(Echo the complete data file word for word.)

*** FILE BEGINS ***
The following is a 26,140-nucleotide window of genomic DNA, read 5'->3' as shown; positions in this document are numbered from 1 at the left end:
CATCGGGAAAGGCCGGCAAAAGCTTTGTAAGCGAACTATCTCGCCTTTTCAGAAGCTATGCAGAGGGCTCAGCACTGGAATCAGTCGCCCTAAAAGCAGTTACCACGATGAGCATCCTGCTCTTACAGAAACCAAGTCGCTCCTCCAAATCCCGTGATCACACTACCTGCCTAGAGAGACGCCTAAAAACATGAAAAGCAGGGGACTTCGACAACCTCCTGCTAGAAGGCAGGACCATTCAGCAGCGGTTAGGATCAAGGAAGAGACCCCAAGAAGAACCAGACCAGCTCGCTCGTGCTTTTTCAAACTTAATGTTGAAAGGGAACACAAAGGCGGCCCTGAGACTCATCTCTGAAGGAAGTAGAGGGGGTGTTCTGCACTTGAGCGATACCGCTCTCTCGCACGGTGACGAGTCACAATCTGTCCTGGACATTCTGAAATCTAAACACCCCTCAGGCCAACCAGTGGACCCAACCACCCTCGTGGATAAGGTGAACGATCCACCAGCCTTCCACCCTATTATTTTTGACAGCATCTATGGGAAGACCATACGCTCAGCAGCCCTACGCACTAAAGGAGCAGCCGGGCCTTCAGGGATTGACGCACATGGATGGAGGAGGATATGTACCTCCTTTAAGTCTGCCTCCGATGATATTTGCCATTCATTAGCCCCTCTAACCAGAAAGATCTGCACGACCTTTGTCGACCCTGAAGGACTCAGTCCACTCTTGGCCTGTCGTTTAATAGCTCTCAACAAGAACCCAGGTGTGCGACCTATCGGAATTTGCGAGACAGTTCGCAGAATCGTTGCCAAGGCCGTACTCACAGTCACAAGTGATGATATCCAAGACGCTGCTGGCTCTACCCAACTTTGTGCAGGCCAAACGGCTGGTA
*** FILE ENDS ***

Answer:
The following is a 26,140-nucleotide window of genomic DNA, read 5'->3' as shown; positions in this document are numbered from 1 at the left end:
CATCGGGAAAGGCCGGCAAAAGCTTTGTAAGCGAACTATCTCGCCTTTTCAGAAGCTATGCAGAGGGCTCAGCACTGGAATCAGTCGCCCTAAAAGCAGTTACCACGATGAGCATCCTGCTCTTACAGAAACCAAGTCGCTCCTCCAAATCCCGTGATCACACTACCTGCCTAGAGAGACGCCTAAAAACATGAAAAGCAGGGGACTTCGACAACCTCCTGCTAGAAGGCAGGACCATTCAGCAGCGGTTAGGATCAAGGAAGAGACCCCAAGAAGAACCAGACCAGCTCGCTCGTGCTTTTTCAAACTTAATGTTGAAAGGGAACACAAAGGCGGCCCTGAGACTCATCTCTGAAGGAAGTAGAGGGGGTGTTCTGCACTTGAGCGATACCGCTCTCTCGCACGGTGACGAGTCACAATCTGTCCTGGACATTCTGAAATCTAAACACCCCTCAGGCCAACCAGTGGACCCAACCACCCTCGTGGATAAGGTGAACGATCCACCAGCCTTCCACCCTATTATTTTTGACAGCATCTATGGGAAGACCATACGCTCAGCAGCCCTACGCACTAAAGGAGCAGCCGGGCCTTCAGGGATTGACGCACATGGATGGAGGAGGATATGTACCTCCTTTAAGTCTGCCTCCGATGATATTTGCCATTCATTAGCCCCTCTAACCAGAAAGATCTGCACGACCTTTGTCGACCCTGAAGGACTCAGTCCACTCTTGGCCTGTCGTTTAATAGCTCTCAACAAGAACCCAGGTGTGCGACCTATCGGAATTTGCGAGACAGTTCGCAGAATCGTTGCCAAGGCCGTACTCACAGTCACAAGTGATGATATCCAAGACGCTGCTGGCTCTACCCAACTTTGTGCAGGCCAAACGGCTGGTA